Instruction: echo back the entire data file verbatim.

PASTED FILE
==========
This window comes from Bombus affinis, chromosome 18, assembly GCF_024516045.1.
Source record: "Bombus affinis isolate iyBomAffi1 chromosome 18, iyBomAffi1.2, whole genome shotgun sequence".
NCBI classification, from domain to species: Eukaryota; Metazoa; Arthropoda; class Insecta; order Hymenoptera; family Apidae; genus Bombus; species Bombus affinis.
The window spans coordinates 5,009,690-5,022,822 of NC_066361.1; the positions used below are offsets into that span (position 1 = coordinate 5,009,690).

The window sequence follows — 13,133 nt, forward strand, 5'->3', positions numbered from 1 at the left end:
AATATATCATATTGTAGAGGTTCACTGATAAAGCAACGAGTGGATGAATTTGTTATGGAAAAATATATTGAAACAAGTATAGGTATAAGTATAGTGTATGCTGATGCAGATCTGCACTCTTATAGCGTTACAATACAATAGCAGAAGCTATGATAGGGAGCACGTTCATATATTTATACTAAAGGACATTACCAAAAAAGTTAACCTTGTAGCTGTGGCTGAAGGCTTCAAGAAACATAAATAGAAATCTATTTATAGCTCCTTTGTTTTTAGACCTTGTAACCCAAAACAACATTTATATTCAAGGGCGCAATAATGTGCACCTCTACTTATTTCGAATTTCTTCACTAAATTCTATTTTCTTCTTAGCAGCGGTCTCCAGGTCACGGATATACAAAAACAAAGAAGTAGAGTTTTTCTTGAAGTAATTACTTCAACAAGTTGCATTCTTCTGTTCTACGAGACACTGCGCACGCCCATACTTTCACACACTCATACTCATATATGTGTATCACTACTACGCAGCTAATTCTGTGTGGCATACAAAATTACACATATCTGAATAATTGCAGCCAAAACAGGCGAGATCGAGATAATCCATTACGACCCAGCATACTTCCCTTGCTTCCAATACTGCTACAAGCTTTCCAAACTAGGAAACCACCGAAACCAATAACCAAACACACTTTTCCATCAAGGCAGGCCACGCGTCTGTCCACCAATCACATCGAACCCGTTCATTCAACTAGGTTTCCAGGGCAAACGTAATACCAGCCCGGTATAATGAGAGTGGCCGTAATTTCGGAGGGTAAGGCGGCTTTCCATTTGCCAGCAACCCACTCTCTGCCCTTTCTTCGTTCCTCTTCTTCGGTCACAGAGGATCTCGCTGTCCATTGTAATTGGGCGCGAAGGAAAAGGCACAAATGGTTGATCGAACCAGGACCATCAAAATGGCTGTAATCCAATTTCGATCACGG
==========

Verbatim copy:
This window comes from Bombus affinis, chromosome 18, assembly GCF_024516045.1.
Source record: "Bombus affinis isolate iyBomAffi1 chromosome 18, iyBomAffi1.2, whole genome shotgun sequence".
NCBI classification, from domain to species: Eukaryota; Metazoa; Arthropoda; class Insecta; order Hymenoptera; family Apidae; genus Bombus; species Bombus affinis.
The window spans coordinates 5,009,690-5,022,822 of NC_066361.1; the positions used below are offsets into that span (position 1 = coordinate 5,009,690).

The window sequence follows — 13,133 nt, forward strand, 5'->3', positions numbered from 1 at the left end:
AATATATCATATTGTAGAGGTTCACTGATAAAGCAACGAGTGGATGAATTTGTTATGGAAAAATATATTGAAACAAGTATAGGTATAAGTATAGTGTATGCTGATGCAGATCTGCACTCTTATAGCGTTACAATACAATAGCAGAAGCTATGATAGGGAGCACGTTCATATATTTATACTAAAGGACATTACCAAAAAAGTTAACCTTGTAGCTGTGGCTGAAGGCTTCAAGAAACATAAATAGAAATCTATTTATAGCTCCTTTGTTTTTAGACCTTGTAACCCAAAACAACATTTATATTCAAGGGCGCAATAATGTGCACCTCTACTTATTTCGAATTTCTTCACTAAATTCTATTTTCTTCTTAGCAGCGGTCTCCAGGTCACGGATATACAAAAACAAAGAAGTAGAGTTTTTCTTGAAGTAATTACTTCAACAAGTTGCATTCTTCTGTTCTACGAGACACTGCGCACGCCCATACTTTCACACACTCATACTCATATATGTGTATCACTACTACGCAGCTAATTCTGTGTGGCATACAAAATTACACATATCTGAATAATTGCAGCCAAAACAGGCGAGATCGAGATAATCCATTACGACCCAGCATACTTCCCTTGCTTCCAATACTGCTACAAGCTTTCCAAACTAGGAAACCACCGAAACCAATAACCAAACACACTTTTCCATCAAGGCAGGCCACGCGTCTGTCCACCAATCACATCGAACCCGTTCATTCAACTAGGTTTCCAGGGCAAACGTAATACCAGCCCGGTATAATGAGAGTGGCCGTAATTTCGGAGGGTAAGGCGGCTTTCCATTTGCCAGCAACCCACTCTCTGCCCTTTCTTCGTTCCTCTTCTTCGGTCACAGAGGATCTCGCTGTCCATTGTAATTGGGCGCGAAGGAAAAGGCACAAATGGTTGATCGAACCAGGACCATCAAAATGGCTGTAATCCAATTTCGATCACGG